FEAR of failure can be devastating. When failure looms, it threatens to silence our hopes and dreams completely. Faced with the apparent intractability of our shortcomings, we may feel frustrated, hurt, inadequate, ashamed, or even worthless. But the threat of failure can serve as a rallying cry to higher action.
God's love is infinite; absolutely, positively unconditional. What does this mean? It means that there is simply no way to blunder so badly that God might not love us anymore. We don't have to wait until we reach rock bottom to find this out. But even if we feel we're down as far as we can get--no matter what it might look like, we have not flunked out of God's love. We are not at the end of the line. We have not completely blown it. God has not lost patience with us. God's love never fails to be present for each and every one of us.
Paul spoke concisely on this point when he said to the Christians at Corinth, ``Charity never faileth'' (I Corinthians 13:8). The charity that Paul was talking about is the love of God--absolutely unconditional. He's not talking about some far-off God or hypothetical love. He has been explaining that an understanding of God is a very real and practical thing.
Think about that. God in His wisdom has decided that we're worth loving. Now and always. Are we going to argue? But what He loves is not our shortcomings or our failures or our limitation. God loves His child, the perfect, spiritual man of His creating. And when we see that what we really are is this God-created man, the limited, materialistic view of ourselves that has failed us so desperately begins to break up. We are opening our viewpoint a bit to learn more about the nature of God's love. It's worth the effort to get over our own skepticism and begin to lay aside a harsh and inaccurate judgment of ourselves for one that's more lovable and loving--and far more accurate.
The authority to do this comes from the Bible. Jesus explained quite plainly the need to be obedient to God, even when the short-term view of our actions interprets them as failure. He said, John's Gospel records, ``My judgment is just; because I seek not mine own will, but the will of the Father which hath sent me'' (5:30). Jesus was answering people who were angry with him for what they perceived as his failure to honor the Sabbath. He recognized that their thoughts on the subject were limited. More than limited, they were completely missing the point: Jesus had just healed a man who had been unable to walk for thirty-eight years! We need to stop judging our own success or failure from the world's limited perspective and begin to look more deeply into how well we're succeeding in finding a better sense of God, and of ourselves as His creation.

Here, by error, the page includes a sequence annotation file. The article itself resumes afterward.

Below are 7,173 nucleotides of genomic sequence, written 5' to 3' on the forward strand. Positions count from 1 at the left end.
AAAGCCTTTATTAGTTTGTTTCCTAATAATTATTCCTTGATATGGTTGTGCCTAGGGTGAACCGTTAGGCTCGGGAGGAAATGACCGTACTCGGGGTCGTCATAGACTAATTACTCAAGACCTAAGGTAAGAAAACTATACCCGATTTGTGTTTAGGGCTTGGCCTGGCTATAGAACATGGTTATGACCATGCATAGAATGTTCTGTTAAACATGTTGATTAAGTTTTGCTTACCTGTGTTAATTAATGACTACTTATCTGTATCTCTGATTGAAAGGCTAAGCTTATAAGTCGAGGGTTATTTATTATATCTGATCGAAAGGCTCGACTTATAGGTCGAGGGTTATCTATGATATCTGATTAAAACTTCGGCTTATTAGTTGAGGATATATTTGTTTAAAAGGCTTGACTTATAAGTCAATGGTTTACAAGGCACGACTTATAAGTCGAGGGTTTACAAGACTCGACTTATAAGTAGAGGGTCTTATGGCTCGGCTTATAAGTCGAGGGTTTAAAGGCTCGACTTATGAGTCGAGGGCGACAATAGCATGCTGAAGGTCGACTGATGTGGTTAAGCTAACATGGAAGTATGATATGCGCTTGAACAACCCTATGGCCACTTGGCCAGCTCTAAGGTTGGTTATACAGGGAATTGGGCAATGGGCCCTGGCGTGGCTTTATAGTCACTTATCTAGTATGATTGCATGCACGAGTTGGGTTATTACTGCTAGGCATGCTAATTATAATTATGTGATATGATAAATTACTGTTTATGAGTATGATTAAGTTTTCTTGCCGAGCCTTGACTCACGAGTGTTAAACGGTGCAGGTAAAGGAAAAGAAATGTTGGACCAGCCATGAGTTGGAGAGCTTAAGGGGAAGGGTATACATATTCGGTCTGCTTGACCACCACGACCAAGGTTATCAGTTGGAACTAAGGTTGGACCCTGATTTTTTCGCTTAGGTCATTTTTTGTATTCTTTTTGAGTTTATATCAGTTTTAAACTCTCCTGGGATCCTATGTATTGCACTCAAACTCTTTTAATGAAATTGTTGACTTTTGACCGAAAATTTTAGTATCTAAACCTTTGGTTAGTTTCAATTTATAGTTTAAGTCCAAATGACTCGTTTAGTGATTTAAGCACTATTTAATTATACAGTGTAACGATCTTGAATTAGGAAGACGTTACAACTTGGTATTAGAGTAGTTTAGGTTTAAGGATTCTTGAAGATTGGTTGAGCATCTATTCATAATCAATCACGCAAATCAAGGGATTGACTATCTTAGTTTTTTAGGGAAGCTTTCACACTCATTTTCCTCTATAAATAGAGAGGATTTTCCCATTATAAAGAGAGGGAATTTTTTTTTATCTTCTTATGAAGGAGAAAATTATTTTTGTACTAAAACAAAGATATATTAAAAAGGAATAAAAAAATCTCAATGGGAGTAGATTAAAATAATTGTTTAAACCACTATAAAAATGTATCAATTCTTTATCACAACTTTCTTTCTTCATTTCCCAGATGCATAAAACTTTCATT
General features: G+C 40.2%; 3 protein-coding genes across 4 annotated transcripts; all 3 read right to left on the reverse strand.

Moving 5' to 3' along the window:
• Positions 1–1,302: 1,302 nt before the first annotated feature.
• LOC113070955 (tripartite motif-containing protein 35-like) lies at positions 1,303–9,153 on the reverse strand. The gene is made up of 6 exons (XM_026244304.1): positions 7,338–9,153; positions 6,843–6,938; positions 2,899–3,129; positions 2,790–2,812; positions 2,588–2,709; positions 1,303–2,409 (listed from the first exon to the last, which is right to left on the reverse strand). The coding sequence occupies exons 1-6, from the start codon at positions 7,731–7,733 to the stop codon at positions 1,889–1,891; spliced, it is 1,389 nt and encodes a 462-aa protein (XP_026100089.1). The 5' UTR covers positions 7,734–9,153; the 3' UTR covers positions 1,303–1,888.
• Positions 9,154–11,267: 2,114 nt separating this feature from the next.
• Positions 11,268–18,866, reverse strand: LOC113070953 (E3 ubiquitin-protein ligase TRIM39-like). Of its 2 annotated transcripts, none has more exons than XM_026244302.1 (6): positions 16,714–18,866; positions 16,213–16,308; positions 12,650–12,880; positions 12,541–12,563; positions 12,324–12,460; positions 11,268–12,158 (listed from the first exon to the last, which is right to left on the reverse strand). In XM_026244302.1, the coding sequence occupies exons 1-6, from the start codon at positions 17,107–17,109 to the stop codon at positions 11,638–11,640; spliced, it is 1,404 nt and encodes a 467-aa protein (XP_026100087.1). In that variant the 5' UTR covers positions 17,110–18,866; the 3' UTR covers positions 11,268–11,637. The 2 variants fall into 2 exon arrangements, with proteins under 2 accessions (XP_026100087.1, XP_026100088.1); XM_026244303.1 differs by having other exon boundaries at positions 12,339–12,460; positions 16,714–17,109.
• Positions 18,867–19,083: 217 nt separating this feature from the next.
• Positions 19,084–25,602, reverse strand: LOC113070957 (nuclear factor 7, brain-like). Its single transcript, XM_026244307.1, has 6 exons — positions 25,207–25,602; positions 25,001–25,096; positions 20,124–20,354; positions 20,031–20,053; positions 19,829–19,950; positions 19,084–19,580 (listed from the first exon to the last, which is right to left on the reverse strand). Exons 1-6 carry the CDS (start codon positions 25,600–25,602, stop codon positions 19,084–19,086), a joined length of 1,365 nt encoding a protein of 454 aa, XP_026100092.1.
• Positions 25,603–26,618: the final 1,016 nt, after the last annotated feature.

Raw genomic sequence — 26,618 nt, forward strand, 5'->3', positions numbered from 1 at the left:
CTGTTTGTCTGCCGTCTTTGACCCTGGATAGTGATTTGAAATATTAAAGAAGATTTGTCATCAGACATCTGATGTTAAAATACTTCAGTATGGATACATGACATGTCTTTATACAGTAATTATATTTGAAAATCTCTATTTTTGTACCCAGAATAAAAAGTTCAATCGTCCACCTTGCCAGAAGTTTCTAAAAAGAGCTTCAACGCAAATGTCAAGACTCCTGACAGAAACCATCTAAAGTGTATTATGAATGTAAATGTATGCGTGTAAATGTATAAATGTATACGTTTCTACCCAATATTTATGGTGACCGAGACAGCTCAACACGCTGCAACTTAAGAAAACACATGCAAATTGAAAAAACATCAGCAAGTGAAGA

In Science and Health with Key to the Scriptures, Mary Baker Eddy, the Discoverer and Founder of Christian Science, helps us to look beyond fear or discouragement. In a paragraph urging us to exercise more Christian charity, she says, ``Let us be faithful in pointing the way through Christ, as we understand it, but let us also be careful always to `judge righteous judgment,' and never to condemn rashly'' (p. 444). Can't we take that to heart in the way we deal with ourselves as well as with others? We need to be honest with ourselves, but we need to distinguish such clearsighted honesty from harsh and condemning thoughts that lead nowhere.
It certainly is right to set goals and strive for a standard of excellence. But just as Christ Jesus' contemporaries needed to look deeper into the things of Spirit, God, for that standard, often so do we. When our lives fail to live up to our hopes, we don't need to lower our standards; we need to raise them. We need to remember that God made us, and be more willing to understand His unfailing love for His wholly spiritual creation. God neither created us as failures, nor left us free to make a mess of things.
Think of it this way for a moment. The creation is clearly a reflection of the creator. Now, God is the creator of man. We cannot believe that God is perfect and then condemn his masterpiece--man--as imperfect! God, the unfailing, could never create a failure.
God made us free from failure, and we cannot fail to be loved by Him. Right now, every one of us has succeeded in being loved by God. It may take courage to let that sink in. But with that as a starting point, we are able to think more ration-ally about anything we're doing. As we gratefully accept the fact of God's very present love for us, as we look for and find real evidence of it, the fear of failure begins to drop away. And, not surprisingly, the experience of failure drops away too.
What a beginning that is! As we cease to fear failure, we've uncovered freedom. We are more free to try new ideas and find creative solutions. We're more free to be honest with ourselves and with each other. Because God's love is unconditional, we are in no danger of losing it. Because God's love is infinite, we can share it forever and never run out. Because God's love is real, we are utterly free to be ourselves. Without that old fear, we're free instead to be patient, gentle, courageous, and strong. And we'd never, ever think of giving up.
Who among us wouldn't admit that we have much to learn? Yet, as we glimpse something of the Love that ``never faileth,'' we are in a position to follow humbly and courageously where God, divine Love, leads.
The demand of this and every hour is to recognize something more of the goodness of God's own creation, including ourselves. God has not failed. We can refuse to feel sorry for ourselves; refuse to think of ourselves as miserable failures, and discover the incredible freedom that comes as we learn, step by step, the nature of who God really made us to be.